Today we bring you a post from one of our favorite Betrothed’s Bros, Mr. Jason Weible of Blackbird Theatrical Services. Jason and his wife Kelly got married in Brooklyn last year, and ended up working with several of us here at BB, and they’ve been great supporters and friends ever since. So here’s his piece on the importance of proper lighting for a wedding. Super useful stuff! Read on, and be dazzled!
Uh-oh! Your wedding is (insert number) of weeks or months away and you are not happy with the way you look and feel right now. You’re overwhelmed with all the other details of wedding planning. Work is crazy. There’s no time in your day. How possibly are you going to get in shape in time for your wedding?
I’ve heard this story many, many times. And, having had the privilege of helping hundreds of people out of that or a similar predicament, I can tell you this: you’re going to be OK!
All you need is a commitment to making a few adjustments in your mindset and to carving out about two hours per week from your schedule.
Below is a summary of the methodology that has helped hundreds of my clients transform their lives and their bodies. Everything boils down to the decisions you make at each moment and each day about how to think, eat, and move. We’re all unique and this methodology is a framework within which I create very specific plans for each of my clients based on their personal goals. But, if you apply it to your own life – even generally – you will experience positive changes physically, mentally, and emotionally.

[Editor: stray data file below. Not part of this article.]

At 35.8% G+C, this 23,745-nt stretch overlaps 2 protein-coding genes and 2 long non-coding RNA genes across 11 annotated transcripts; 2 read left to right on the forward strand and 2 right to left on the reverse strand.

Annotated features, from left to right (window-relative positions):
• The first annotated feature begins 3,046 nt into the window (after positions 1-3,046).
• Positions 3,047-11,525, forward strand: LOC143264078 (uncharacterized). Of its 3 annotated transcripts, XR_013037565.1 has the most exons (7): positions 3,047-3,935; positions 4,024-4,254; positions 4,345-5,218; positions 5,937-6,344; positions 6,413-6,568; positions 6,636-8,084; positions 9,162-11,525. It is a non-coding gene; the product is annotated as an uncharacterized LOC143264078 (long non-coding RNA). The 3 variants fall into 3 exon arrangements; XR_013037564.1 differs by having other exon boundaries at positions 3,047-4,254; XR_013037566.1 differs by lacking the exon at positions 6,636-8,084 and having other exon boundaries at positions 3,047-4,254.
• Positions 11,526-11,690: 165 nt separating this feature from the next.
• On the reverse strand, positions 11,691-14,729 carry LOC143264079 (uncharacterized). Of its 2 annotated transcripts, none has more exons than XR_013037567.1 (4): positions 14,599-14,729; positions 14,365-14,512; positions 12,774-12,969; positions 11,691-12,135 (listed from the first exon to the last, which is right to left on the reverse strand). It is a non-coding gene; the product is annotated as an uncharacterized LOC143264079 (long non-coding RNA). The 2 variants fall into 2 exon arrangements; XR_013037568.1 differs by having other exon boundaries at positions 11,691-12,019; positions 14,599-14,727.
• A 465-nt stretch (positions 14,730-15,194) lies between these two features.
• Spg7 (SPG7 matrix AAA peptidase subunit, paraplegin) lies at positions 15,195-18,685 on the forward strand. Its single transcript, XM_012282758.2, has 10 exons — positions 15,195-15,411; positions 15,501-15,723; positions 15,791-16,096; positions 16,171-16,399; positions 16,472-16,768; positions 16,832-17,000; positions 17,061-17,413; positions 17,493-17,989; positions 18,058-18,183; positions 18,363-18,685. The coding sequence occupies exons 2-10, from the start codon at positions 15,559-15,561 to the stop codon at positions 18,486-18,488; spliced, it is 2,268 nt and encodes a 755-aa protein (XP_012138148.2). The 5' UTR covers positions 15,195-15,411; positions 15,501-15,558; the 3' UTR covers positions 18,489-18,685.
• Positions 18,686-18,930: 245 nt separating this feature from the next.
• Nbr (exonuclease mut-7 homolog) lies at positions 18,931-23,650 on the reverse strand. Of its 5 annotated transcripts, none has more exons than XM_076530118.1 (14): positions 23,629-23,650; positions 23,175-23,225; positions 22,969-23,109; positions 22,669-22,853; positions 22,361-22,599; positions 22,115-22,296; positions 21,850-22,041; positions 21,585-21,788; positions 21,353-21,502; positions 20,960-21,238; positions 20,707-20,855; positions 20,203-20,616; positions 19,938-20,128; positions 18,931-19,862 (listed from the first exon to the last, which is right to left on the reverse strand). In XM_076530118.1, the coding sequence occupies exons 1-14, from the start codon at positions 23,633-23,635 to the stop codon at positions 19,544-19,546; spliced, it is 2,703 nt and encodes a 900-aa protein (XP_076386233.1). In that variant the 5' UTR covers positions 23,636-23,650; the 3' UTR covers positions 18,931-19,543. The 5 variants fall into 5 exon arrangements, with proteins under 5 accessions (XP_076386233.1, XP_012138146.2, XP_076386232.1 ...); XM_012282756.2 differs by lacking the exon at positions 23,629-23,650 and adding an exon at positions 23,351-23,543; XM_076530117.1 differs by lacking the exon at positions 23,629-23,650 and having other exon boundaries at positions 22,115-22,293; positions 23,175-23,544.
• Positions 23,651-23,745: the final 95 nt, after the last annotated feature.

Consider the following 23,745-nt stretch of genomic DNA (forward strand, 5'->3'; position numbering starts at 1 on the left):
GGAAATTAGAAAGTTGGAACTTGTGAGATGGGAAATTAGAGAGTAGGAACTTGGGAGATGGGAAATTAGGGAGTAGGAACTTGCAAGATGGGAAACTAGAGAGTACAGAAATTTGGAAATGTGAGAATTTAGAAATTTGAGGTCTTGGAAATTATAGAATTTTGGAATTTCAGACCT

For more detail or for help applying this in time for your wedding, my team and I are happy to sit down for a free consultation.
Your goal is not just to get married but to spend as long and as full a life as possible with your future spouse. Commit to making positive, lasting changes that will create a lifetime of happiness.
A little of something beneficial is always better than nothing at all. Stop waiting for the perfect time to begin and start making small steps toward your goal. For example:
- Take 30 minutes today and go for a walk or a light jog. If you can’t spare 30 mins, try 20 minutes or even 10.
- Replace all beverages other than coffee and tea (if you’re a coffee/tea drinker) with water or sparkling water.
- Eat vegetables or fruit instead of bread, rice, or pasta.
If drinking more water and eating fruits and vegetables in place of most of your simple carbohydrates is too daunting, start with one serving per day. If you do nothing else I’m about to tell you, just making the above changes will begin to shrink your waistline within a 7-10 days – if not sooner. Just DO SOMETHING!!!!
Replace the words “diet” and “exercise” with “eating” and “movement.” You need to eat the right foods most of the time and move your body safely and regularly to live and thrive. Period.